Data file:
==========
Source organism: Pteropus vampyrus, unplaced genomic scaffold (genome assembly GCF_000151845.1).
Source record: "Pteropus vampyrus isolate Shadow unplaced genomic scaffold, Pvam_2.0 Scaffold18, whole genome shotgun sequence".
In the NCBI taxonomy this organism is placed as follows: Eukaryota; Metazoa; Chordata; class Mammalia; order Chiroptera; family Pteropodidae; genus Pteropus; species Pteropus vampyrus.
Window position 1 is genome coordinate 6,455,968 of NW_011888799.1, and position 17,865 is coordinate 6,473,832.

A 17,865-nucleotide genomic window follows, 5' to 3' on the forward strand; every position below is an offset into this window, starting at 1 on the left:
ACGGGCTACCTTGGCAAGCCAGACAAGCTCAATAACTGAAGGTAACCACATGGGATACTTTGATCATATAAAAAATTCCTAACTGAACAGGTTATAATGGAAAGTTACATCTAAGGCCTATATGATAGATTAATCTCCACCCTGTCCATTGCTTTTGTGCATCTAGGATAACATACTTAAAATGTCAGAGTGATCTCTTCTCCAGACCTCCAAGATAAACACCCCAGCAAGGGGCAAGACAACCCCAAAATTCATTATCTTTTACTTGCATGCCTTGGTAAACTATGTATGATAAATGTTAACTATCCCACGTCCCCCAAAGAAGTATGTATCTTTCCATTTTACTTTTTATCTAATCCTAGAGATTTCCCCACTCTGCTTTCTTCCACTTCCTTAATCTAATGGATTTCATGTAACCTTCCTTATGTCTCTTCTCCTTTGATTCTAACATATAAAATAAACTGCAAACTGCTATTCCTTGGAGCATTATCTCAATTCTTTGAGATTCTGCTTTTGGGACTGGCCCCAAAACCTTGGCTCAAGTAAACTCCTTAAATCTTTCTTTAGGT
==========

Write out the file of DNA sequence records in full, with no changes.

Source organism: Pteropus vampyrus, unplaced genomic scaffold (genome assembly GCF_000151845.1).
Source record: "Pteropus vampyrus isolate Shadow unplaced genomic scaffold, Pvam_2.0 Scaffold18, whole genome shotgun sequence".
In the NCBI taxonomy this organism is placed as follows: Eukaryota; Metazoa; Chordata; class Mammalia; order Chiroptera; family Pteropodidae; genus Pteropus; species Pteropus vampyrus.
Window position 1 is genome coordinate 6,455,968 of NW_011888799.1, and position 17,865 is coordinate 6,473,832.

A 17,865-nucleotide genomic window follows, 5' to 3' on the forward strand; every position below is an offset into this window, starting at 1 on the left:
ACGGGCTACCTTGGCAAGCCAGACAAGCTCAATAACTGAAGGTAACCACATGGGATACTTTGATCATATAAAAAATTCCTAACTGAACAGGTTATAATGGAAAGTTACATCTAAGGCCTATATGATAGATTAATCTCCACCCTGTCCATTGCTTTTGTGCATCTAGGATAACATACTTAAAATGTCAGAGTGATCTCTTCTCCAGACCTCCAAGATAAACACCCCAGCAAGGGGCAAGACAACCCCAAAATTCATTATCTTTTACTTGCATGCCTTGGTAAACTATGTATGATAAATGTTAACTATCCCACGTCCCCCAAAGAAGTATGTATCTTTCCATTTTACTTTTTATCTAATCCTAGAGATTTCCCCACTCTGCTTTCTTCCACTTCCTTAATCTAATGGATTTCATGTAACCTTCCTTATGTCTCTTCTCCTTTGATTCTAACATATAAAATAAACTGCAAACTGCTATTCCTTGGAGCATTATCTCAATTCTTTGAGATTCTGCTTTTGGGACTGGCCCCAAAACCTTGGCTCAAGTAAACTCCTTAAATCTTTCTTTAGGT